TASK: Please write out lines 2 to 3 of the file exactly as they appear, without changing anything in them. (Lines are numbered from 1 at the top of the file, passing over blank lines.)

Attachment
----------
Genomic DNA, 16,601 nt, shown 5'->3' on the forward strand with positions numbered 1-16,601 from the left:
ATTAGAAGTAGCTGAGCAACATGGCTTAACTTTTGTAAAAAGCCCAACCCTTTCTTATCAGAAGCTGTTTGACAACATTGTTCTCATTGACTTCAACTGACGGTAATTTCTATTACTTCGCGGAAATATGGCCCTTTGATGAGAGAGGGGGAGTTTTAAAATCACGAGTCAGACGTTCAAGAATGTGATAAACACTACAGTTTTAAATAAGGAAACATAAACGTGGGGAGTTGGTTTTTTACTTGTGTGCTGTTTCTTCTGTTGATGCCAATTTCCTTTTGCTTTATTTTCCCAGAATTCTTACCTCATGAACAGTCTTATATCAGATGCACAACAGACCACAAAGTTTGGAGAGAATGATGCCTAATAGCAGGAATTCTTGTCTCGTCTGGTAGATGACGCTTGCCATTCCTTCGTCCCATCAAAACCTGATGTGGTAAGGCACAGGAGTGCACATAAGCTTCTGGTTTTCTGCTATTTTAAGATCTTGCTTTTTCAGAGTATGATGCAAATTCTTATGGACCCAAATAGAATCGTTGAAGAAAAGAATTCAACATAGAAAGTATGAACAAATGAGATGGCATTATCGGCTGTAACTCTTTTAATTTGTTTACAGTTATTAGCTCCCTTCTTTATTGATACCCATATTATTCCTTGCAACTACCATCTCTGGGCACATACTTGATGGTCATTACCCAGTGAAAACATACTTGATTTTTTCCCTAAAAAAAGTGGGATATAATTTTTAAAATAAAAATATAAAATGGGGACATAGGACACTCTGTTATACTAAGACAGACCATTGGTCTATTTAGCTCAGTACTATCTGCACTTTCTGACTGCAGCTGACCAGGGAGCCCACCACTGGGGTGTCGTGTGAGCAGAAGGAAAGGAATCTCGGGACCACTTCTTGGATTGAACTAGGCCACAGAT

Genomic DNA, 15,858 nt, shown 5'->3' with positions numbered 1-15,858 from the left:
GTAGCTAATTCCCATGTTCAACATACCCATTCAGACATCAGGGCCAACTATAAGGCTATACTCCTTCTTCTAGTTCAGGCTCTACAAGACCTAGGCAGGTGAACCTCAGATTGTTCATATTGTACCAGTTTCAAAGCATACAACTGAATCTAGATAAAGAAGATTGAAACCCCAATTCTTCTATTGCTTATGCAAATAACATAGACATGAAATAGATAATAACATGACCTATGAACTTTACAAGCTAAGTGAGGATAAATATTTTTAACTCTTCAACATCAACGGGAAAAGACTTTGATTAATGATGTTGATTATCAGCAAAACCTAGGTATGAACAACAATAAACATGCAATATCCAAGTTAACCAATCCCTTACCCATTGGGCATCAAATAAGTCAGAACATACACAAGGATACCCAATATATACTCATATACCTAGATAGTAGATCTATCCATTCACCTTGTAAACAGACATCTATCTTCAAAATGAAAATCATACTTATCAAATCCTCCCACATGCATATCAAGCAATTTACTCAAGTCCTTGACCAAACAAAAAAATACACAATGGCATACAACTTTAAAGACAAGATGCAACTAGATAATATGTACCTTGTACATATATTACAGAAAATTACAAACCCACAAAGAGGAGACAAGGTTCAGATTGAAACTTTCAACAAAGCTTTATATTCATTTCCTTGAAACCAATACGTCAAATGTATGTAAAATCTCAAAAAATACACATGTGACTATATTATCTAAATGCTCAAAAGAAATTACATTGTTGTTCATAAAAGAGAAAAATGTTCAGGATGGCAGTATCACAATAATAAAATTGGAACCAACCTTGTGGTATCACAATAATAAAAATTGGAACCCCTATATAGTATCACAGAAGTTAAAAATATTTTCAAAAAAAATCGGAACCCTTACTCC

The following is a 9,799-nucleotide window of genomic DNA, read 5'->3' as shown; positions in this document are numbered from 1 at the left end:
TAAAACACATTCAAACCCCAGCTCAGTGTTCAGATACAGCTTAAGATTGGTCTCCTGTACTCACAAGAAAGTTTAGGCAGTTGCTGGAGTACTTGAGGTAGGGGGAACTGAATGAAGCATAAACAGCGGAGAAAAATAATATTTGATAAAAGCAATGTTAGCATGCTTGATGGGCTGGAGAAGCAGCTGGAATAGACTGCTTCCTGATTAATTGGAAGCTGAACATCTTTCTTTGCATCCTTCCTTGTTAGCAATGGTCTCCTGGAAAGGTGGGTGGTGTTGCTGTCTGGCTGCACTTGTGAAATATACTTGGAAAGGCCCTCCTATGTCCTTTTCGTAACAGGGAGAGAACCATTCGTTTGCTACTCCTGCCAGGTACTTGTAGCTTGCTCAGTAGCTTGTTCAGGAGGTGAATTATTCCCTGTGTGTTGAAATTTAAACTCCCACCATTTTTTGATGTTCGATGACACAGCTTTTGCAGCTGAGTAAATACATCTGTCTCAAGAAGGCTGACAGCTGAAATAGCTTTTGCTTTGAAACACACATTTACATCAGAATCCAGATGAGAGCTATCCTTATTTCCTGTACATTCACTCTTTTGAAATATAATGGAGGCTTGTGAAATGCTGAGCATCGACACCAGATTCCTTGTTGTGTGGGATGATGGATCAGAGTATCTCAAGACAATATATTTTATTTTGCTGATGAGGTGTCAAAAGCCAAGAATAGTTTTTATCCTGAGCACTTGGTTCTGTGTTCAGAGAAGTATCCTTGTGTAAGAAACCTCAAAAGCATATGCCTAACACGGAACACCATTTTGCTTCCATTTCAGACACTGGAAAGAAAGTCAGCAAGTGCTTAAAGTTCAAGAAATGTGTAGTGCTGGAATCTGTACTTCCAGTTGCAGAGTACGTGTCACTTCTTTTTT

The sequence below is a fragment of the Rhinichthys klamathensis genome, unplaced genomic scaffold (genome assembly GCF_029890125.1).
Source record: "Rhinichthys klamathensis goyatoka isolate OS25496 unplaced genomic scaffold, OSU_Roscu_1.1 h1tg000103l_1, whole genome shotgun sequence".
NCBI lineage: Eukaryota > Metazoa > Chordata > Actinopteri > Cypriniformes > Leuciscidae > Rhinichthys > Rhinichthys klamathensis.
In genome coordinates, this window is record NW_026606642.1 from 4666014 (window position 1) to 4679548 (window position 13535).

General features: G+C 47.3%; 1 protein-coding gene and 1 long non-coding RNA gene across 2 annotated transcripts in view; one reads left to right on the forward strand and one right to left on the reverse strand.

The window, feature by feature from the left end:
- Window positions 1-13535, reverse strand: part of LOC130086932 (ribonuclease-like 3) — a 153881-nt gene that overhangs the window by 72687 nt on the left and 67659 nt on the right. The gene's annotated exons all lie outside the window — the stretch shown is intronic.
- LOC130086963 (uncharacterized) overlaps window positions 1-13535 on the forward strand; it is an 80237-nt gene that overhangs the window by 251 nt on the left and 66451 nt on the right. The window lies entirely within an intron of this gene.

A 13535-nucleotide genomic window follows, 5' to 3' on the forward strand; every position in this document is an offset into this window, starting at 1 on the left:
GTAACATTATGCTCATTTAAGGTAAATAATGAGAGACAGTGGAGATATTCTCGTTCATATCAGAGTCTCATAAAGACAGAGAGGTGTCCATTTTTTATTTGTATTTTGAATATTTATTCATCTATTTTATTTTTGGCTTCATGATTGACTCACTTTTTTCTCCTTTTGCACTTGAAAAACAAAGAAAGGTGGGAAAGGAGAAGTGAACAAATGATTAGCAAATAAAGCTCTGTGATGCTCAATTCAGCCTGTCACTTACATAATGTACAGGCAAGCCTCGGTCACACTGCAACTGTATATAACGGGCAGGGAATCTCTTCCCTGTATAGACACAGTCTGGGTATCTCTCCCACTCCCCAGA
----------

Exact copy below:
ATTAGAAGTAGCTGAGCAACATGGCTTAACTTTTGTAAAAAGCCCAACCCTTTCTTATCAGAAGCTGTTTGACAACATTGTTCTCATTGACTTCAACTGACGGTAATTTCTATTACTTCGCGGAAATATGGCCCTTTGATGAGAGAGGGGGAGTTTTAAAATCACGAGTCAGACGTTCAAGAATGTGATAAACACTACAGTTTTAAATAAGGAAACATAAACGTGGGGAGTTGGTTTTTTACTTGTGTGCTGTTTCTTCTGTTGATGCCAATTTCCTTTTGCTTTATTTTCCCAGAATTCTTACCTCATGAACAGTCTTATATCAGATGCACAACAGACCACAAAGTTTGGAGAGAATGATGCCTAATAGCAGGAATTCTTGTCTCGTCTGGTAGATGACGCTTGCCATTCCTTCGTCCCATCAAAACCTGATGTGGTAAGGCACAGGAGTGCACATAAGCTTCTGGTTTTCTGCTATTTTAAGATCTTGCTTTTTCAGAGTATGATGCAAATTCTTATGGACCCAAATAGAATCGTTGAAGAAAAGAATTCAACATAGAAAGTATGAACAAATGAGATGGCATTATCGGCTGTAACTCTTTTAATTTGTTTACAGTTATTAGCTCCCTTCTTTATTGATACCCATATTATTCCTTGCAACTACCATCTCTGGGCACATACTTGATGGTCATTACCCAGTGAAAACATACTTGATTTTTTCCCTAAAAAAAGTGGGATATAATTTTTAAAATAAAAATATAAAATGGGGACATAGGACACTCTGTTATACTAAGACAGACCATTGGTCTATTTAGCTCAGTACTATCTGCACTTTCTGACTGCAGCTGACCAGGGAGCCCACCACTGGGGTGTCGTGTGAGCAGAAGGAAAGGAATCTCGGGACCACTTCTTGGATTGAACTAGGCCACAGAT

Genomic DNA, 15,858 nt, shown 5'->3' with positions numbered 1-15,858 from the left: